In Technics and Time 3: Cinematic Time and the Question of Malaise, Bernard Stiegler elaborates his notion of the industrial temporal object in order to characterise the nature of modern industrially produced media forms. This essay will examine Stiegler’s decisive reframing—via a critical ‘correction’ of Edmund Husserl’s phenomenology of lived experience—of the characteristic ‘experiential’ media of the twentieth century, inaugurated by photography and phonographic recording in the preceding century, and finding its defining form in the cinema and its progeny (television, video, and the digital remediation of the audiovisual moving image). Stiegler’s post-phenomenological account identifies the capacity of industrially produced technical forms to condition the way in which experience is constituted in time, ‘within’ and between individuals in their mutually implicated co-production of cultural, historical existence. I will draw out some key implications of this account for the project of addressing the contemporary moment in which digital media forms, operating under the commercial logics of ‘experience design’ and competing in the market for ‘attention’, proliferate and pervade historical and cultural space and time.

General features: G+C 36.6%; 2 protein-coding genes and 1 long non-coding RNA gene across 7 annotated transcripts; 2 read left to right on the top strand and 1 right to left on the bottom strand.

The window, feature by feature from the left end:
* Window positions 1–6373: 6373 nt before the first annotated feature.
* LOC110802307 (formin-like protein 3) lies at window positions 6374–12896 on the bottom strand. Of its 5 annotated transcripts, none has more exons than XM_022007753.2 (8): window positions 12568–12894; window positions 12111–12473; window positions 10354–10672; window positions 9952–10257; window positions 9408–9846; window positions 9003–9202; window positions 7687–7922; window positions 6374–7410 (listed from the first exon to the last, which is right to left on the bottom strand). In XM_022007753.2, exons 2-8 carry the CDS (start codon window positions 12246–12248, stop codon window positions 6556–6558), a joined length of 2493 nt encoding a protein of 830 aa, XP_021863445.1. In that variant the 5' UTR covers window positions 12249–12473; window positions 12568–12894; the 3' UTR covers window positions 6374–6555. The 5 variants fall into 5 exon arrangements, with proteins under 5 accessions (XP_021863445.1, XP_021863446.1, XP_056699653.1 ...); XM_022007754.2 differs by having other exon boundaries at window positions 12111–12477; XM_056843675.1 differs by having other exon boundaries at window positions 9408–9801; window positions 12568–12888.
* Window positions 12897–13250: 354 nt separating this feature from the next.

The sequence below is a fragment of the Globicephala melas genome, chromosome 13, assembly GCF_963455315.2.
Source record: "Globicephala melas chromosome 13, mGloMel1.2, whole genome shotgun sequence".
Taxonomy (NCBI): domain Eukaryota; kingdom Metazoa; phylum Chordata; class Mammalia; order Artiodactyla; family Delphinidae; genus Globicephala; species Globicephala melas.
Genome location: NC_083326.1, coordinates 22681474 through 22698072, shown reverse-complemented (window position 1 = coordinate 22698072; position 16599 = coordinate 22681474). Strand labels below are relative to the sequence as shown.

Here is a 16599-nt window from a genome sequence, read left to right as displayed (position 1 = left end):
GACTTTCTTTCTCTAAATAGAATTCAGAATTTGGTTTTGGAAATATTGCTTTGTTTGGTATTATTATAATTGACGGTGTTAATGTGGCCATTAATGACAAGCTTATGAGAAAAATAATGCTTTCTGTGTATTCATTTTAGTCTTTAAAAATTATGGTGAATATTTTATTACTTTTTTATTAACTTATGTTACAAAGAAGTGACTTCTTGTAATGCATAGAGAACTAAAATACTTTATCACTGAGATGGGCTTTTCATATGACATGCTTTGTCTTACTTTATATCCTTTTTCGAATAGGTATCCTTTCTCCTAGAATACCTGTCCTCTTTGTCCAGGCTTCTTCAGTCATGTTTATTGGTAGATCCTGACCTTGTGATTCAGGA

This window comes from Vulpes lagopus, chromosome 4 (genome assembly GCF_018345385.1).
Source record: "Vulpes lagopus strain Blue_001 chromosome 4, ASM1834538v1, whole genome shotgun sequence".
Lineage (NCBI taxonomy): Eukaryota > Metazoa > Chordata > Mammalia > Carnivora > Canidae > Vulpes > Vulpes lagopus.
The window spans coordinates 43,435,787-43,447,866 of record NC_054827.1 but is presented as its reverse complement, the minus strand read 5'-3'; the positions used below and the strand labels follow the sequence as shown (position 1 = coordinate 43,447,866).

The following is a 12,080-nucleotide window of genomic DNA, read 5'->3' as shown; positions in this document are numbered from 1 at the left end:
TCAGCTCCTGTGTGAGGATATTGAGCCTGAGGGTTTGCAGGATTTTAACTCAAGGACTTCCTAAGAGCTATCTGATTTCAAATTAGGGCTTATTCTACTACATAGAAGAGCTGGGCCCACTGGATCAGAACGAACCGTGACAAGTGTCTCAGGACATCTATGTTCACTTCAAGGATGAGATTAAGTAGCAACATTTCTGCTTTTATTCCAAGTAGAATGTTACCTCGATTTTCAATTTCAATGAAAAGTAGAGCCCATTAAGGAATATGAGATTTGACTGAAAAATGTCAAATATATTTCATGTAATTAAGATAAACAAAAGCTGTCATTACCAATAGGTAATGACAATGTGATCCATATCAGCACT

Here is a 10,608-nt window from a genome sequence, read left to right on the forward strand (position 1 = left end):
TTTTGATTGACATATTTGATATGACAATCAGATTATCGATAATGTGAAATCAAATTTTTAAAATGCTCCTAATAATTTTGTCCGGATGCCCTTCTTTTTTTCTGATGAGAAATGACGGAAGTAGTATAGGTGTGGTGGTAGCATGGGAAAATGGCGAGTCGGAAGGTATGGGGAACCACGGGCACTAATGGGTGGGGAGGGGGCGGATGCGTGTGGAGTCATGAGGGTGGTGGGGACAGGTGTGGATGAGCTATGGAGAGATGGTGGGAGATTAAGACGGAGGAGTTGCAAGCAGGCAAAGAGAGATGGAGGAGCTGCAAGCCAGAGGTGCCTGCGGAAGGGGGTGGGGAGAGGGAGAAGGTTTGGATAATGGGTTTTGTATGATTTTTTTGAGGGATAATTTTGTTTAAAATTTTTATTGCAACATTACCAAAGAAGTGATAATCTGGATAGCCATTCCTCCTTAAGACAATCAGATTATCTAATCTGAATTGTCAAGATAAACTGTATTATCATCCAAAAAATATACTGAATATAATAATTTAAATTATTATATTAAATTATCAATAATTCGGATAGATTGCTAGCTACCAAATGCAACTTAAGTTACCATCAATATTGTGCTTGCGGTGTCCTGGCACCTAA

Crogan, P. (2012). The experience of the industrial temporal object. In G. Moore, & C. Howells (Eds.), Stiegler and TechnicsEdinburgh University Press